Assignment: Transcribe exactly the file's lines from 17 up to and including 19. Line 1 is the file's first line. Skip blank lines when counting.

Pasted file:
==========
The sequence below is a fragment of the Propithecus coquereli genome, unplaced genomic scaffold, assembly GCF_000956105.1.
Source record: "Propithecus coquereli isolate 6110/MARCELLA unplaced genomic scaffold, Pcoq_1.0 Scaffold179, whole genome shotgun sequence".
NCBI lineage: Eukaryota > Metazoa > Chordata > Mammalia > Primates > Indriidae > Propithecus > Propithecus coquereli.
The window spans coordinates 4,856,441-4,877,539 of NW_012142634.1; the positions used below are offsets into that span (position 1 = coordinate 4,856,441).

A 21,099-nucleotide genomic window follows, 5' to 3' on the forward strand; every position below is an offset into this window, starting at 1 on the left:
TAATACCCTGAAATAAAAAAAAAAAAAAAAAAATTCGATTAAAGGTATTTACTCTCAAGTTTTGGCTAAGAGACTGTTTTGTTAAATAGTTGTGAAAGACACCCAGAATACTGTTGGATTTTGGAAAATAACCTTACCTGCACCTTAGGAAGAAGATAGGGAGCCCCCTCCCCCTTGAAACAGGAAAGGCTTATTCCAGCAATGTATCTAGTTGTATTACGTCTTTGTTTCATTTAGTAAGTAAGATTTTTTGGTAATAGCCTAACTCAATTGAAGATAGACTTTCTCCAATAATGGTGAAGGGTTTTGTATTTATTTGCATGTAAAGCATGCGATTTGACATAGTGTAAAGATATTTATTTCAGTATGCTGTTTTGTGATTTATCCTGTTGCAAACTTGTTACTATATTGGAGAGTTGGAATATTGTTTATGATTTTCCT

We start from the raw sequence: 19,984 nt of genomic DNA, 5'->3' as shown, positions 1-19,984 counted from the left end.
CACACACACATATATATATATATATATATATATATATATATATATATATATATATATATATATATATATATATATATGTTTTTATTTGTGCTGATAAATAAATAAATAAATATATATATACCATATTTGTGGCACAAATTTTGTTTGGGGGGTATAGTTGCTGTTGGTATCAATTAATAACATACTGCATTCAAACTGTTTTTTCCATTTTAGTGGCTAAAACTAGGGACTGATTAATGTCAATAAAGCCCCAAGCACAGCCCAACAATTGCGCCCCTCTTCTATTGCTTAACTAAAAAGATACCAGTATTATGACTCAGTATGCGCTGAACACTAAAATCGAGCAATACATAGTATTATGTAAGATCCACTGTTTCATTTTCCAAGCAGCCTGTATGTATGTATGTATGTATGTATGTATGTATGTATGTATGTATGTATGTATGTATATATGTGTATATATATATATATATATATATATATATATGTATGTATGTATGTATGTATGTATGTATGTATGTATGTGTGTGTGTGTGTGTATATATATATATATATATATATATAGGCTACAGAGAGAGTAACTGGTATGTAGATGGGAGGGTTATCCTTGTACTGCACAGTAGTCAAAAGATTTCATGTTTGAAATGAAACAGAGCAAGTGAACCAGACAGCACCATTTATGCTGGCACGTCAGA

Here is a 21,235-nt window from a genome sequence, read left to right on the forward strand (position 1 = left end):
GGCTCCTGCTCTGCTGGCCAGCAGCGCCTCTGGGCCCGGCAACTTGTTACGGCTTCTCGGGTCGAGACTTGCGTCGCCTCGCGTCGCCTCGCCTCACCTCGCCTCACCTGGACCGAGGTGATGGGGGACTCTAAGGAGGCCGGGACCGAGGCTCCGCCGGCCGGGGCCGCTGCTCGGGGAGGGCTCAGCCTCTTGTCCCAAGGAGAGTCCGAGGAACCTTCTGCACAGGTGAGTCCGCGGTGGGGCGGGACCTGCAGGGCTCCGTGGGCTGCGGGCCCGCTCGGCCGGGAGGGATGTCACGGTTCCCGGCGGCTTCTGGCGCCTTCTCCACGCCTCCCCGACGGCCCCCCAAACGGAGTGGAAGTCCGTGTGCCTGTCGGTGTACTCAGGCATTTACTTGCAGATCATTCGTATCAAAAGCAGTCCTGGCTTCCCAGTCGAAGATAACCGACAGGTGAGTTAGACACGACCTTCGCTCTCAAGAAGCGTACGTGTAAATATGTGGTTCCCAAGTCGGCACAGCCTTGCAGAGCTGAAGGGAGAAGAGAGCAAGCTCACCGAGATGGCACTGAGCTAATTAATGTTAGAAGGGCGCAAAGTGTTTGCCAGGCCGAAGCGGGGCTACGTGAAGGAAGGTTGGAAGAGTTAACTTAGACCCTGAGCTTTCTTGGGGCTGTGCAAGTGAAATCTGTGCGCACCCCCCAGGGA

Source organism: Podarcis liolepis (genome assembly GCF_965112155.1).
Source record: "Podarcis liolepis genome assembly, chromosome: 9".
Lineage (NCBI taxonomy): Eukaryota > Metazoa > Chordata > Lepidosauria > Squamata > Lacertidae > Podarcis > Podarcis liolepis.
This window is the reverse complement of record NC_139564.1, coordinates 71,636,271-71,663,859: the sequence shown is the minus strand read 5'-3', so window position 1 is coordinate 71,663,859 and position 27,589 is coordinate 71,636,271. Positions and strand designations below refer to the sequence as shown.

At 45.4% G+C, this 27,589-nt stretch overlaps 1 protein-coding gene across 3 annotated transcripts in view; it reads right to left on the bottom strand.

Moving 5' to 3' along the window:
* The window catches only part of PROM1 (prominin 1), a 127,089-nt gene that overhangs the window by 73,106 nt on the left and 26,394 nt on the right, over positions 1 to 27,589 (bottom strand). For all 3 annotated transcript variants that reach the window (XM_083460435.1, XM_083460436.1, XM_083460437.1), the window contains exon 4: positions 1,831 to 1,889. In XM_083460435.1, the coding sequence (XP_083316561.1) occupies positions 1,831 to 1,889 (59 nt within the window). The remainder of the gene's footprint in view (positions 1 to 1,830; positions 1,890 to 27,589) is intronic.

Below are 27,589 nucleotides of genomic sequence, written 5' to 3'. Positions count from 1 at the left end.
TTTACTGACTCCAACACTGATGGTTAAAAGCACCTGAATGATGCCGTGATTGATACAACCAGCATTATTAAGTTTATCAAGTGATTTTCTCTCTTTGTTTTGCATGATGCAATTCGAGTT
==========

* The window catches only part of PROM1 (prominin 1), a 127,089-nt gene that overhangs the window by 73,106 nt on the left and 26,394 nt on the right, over positions 1 to 27,589 (bottom strand). For all 3 annotated transcript variants that reach the window (XM_083460435.1, XM_083460436.1, XM_083460437.1), the window contains exon 4: positions 1,831 to 1,889. In XM_083460435.1, the coding sequence (XP_083316561.1) occupies positions 1,831 to 1,889 (59 nt within the window). The remainder of the gene's footprint in view (positions 1 to 1,830; positions 1,890 to 27,589) is intronic.

Below are 27,589 nucleotides of genomic sequence, written 5' to 3'. Positions count from 1 at the left end.
TTTACTGACTCCAACACTGATGGTTAAAAGCACCTGAATGATGCCGTGATTGATACAACCAGCATTATTAAGTTTATCAAGTGATTTTCTCTCTTTGTTTTGCATGATGCAATTCGAGTT